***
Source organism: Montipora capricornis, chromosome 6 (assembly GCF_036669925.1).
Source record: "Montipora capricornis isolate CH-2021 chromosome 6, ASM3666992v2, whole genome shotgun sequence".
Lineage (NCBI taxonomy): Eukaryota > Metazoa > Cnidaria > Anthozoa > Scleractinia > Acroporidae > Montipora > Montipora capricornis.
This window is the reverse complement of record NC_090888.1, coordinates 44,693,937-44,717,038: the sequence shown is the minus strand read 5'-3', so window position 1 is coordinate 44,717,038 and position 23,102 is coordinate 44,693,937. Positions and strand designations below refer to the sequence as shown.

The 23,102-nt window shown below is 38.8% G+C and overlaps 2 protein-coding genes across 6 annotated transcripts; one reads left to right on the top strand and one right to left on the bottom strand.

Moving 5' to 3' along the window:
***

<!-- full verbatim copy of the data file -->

Source organism: Montipora capricornis, chromosome 6 (assembly GCF_036669925.1).
Source record: "Montipora capricornis isolate CH-2021 chromosome 6, ASM3666992v2, whole genome shotgun sequence".
Lineage (NCBI taxonomy): Eukaryota > Metazoa > Cnidaria > Anthozoa > Scleractinia > Acroporidae > Montipora > Montipora capricornis.
This window is the reverse complement of record NC_090888.1, coordinates 44,693,937-44,717,038: the sequence shown is the minus strand read 5'-3', so window position 1 is coordinate 44,717,038 and position 23,102 is coordinate 44,693,937. Positions and strand designations below refer to the sequence as shown.

The 23,102-nt window shown below is 38.8% G+C and overlaps 2 protein-coding genes across 6 annotated transcripts; one reads left to right on the top strand and one right to left on the bottom strand.

Moving 5' to 3' along the window: